Adam Lincoln is a climber and Rope Access technician, based near Preston, England. In his 30-year climbing career, he's travelled the world and ticked many classic UK sport routes. It's worth mentioning his job because it's allowed him to live this lifestyle. His stomping ground is the Yorkshire limestone, with Maham and Kilnsey relatively nearby. Chalkbloc caught up with Adam during his six-month climbing trip in Spain...

How do Malham and Kilnsey, some of the best sport climbing crags in the UK, compare to Spanish sport climbing?
In terms of climbing styles, Malham has a lot of undercuts and sidepulls, with lots of technique required, and the footholds are generally polished or poor. You can often do three or four foot moves for every single hand moves. A lot of the time you can be fighting the conditions, like at Malham it can be very hot because it's south facing, and it can suffer from wetness.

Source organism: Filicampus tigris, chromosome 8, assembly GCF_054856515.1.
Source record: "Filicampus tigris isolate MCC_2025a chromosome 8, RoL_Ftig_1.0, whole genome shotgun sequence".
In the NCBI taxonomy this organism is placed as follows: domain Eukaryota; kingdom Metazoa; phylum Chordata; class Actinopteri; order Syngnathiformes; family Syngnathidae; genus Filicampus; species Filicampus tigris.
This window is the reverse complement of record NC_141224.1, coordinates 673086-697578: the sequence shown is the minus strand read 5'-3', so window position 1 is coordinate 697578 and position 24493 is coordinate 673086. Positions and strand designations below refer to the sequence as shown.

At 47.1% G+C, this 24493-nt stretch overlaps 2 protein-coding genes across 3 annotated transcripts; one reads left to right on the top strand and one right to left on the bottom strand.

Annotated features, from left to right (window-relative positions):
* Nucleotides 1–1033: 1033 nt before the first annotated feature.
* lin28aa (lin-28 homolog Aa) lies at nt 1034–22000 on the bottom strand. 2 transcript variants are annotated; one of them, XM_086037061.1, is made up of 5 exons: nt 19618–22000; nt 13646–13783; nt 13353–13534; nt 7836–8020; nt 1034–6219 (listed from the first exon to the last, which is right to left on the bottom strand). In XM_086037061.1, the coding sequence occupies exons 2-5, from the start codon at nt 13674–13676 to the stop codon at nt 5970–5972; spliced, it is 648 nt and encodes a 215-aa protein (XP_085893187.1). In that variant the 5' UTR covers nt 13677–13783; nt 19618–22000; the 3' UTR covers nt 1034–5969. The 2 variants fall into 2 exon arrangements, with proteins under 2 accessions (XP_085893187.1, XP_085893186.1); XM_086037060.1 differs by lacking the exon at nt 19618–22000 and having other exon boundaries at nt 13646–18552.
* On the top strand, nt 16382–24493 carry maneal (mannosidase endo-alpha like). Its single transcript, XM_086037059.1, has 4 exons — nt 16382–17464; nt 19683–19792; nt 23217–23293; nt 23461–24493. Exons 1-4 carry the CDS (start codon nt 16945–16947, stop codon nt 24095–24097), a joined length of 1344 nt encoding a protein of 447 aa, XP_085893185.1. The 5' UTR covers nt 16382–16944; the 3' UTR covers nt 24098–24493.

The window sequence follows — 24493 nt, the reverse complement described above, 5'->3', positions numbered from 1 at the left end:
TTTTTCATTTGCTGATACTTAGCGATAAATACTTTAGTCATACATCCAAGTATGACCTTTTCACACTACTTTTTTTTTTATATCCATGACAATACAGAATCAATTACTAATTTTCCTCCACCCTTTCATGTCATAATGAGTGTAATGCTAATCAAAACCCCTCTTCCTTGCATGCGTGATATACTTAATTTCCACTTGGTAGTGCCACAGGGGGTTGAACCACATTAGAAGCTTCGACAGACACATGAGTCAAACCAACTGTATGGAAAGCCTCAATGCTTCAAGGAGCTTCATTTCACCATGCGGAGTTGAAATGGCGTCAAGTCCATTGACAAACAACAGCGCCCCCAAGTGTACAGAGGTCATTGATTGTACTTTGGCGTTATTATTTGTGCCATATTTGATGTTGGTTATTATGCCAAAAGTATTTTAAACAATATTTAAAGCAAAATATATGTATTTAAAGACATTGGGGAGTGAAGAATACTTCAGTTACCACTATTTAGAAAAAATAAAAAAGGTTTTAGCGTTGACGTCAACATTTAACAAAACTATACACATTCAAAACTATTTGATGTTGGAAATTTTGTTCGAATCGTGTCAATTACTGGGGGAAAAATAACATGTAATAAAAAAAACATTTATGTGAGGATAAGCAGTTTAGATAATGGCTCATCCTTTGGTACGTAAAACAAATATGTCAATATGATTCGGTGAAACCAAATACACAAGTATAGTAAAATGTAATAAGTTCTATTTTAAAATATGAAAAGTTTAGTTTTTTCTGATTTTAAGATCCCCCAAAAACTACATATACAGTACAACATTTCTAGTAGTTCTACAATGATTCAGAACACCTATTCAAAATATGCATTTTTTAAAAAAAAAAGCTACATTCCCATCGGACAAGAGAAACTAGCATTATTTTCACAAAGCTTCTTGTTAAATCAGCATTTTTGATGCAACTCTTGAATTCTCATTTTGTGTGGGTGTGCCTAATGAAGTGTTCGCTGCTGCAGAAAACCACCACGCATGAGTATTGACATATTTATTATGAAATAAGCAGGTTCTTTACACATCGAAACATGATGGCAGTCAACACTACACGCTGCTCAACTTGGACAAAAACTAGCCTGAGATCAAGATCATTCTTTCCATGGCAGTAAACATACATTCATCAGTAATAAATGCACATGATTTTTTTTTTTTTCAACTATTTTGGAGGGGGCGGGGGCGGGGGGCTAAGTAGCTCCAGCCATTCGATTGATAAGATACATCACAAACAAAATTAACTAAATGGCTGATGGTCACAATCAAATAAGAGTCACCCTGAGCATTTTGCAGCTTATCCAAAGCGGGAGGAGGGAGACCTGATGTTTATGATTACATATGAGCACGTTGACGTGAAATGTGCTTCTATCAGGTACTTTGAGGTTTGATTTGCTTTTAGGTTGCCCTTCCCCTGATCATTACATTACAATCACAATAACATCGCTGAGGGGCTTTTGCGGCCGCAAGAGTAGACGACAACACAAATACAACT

At Kilnsey, I’ve been trying Freakshow and Epic Adventures (both 8c). I got very close on both, but was thwarted by seepage and bad weather. Plus, the climbing season’s very short, like April through to October (in a good year). Summer (July and August ) can be too sweaty.
Whereas in Spain, you can take your pick of styles and crags and the season’s pretty much year-round. A lot of the sport climbing in the UK is power orientated, rather than Spain, which is endurance. Even the lengths of routes are different - the UK is generally much shorter.

Adam working Epic Adventures (8c), Kilnsey. Photo: Adam Lincoln Collection

And which do you prefer?
Spanish limestone. There are so many more options and routes at different grades. The UK only has only a handful of good 8cs, for example, and if they don't suit you, you’re screwed.

In your opinion, what are some of the classic 8a/bs in the UK?